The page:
New Delhi, Jun 29 (UNI) With the cost of schooling, especially privately run schools, becoming prohibitive and rising steeply, even well to do parents choose to have a single child, a survey by an apex business chamber shows.
According to an ASSOCHAM survey, school expenses excluding tution fees have risen from Rs 25,000 in 2000 to Rs 65,000 per annum in 2008 for a child. The annual income, however, of an average economically better off family has not risen by more than 28 per cent to 30 per cent during this period.
In the random survey nearly 2,000 working parents were interviewed in cities like Delhi, Mumbai, Lucknow, Dehradun, Pune, Bangalore, Kolkata, Chennai and Chandigarh by the ASSOCHAM research team. The survey was conducted during the months of April-May 2008.
The survey brought to light that nine out of 10 parents find meeting their ward's school costs "very" difficult.
These expenses include uniforms, books, stationery, transport, sports activities, school trips, contributions to upgradation of schools, and school aids. The total expenses for learning are many times higher than school fees.
The following table gives details of average annual expenses for a child in 2008: ITEM COST (RS) Shirt/ Trousers/Skirts 2500 Shoes 3500 Bag/Bottles 1500 Sports Kit 2000 Text books 3000 School trips 2500 School Clubs 1500 Technology 1500 Packed lunches + Transport + Tution 32800 Building Fund 10,000 Fairs 3000 Stationery/Newspapers 3000 Nearly one in ten respondents indicated that the cost associated with schooling has affected their choice of the school they send their wards to.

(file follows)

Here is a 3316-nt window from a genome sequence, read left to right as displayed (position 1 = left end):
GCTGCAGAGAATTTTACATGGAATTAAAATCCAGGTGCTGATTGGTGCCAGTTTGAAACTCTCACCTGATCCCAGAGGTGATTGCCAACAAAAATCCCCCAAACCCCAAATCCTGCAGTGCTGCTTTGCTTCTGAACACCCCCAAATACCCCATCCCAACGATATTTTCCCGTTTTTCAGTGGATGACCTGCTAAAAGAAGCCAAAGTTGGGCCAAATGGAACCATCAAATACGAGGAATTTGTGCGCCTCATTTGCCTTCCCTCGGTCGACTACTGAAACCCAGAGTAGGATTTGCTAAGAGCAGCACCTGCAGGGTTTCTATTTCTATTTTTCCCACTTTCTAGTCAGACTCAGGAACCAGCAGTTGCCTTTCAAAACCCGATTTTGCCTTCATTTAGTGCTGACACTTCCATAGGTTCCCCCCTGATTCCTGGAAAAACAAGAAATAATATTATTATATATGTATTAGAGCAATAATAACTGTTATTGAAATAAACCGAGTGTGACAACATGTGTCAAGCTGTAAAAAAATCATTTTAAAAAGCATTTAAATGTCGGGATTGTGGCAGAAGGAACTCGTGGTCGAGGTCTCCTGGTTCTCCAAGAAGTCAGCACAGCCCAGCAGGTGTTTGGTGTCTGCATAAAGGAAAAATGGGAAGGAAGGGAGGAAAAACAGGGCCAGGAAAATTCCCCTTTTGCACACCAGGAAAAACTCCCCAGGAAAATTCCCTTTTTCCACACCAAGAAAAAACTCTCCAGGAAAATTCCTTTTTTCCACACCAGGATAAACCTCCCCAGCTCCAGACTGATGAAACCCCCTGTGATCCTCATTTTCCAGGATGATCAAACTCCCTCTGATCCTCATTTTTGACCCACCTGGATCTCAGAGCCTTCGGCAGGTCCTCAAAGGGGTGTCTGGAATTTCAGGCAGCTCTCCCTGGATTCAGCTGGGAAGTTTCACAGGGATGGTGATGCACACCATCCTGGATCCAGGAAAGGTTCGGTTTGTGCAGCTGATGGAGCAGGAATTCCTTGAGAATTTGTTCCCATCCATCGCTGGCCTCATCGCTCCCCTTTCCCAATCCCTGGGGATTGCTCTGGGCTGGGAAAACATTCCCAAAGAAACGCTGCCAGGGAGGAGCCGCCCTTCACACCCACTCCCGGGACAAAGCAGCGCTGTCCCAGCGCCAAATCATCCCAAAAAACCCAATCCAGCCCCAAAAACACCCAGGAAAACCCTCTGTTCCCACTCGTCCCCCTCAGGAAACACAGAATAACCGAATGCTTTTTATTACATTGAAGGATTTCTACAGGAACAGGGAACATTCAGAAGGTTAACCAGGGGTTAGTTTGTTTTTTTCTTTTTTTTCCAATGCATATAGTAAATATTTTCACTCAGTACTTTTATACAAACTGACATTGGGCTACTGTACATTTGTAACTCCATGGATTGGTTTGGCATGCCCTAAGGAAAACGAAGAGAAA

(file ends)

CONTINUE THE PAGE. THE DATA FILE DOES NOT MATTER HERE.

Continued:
Sixty five per cent of parents spend more than half their take-home salary on their children's education, which is a significant burden on the family budgets.
A high 60 per cent of parents complained that education was now being run like a commercial enterprise. The high tuition fees is not justified by the services rendered by schools. Besides, the erratic fee hike effected each year by the school managements is an irritant.
An estimated over 30 million children are educated in private schools, with fees usually rising well above the inflation rate.
Parents are also concerned at schools putting pressure on them to make so-called 'voluntary contributions,' the survey said.
The survey shows that the cost of private day schools, with an average annual fee of Rs 60,000, is considerably higher in metropolitan cities. Private prep schools for those aged 3 to 5 cost about 25,000 a term.
The long and short of the story is that while family planning did not make much headway in India, the high cost of schooling has done the trick of having smaller families.
UNI PDT/GS SBA KP1137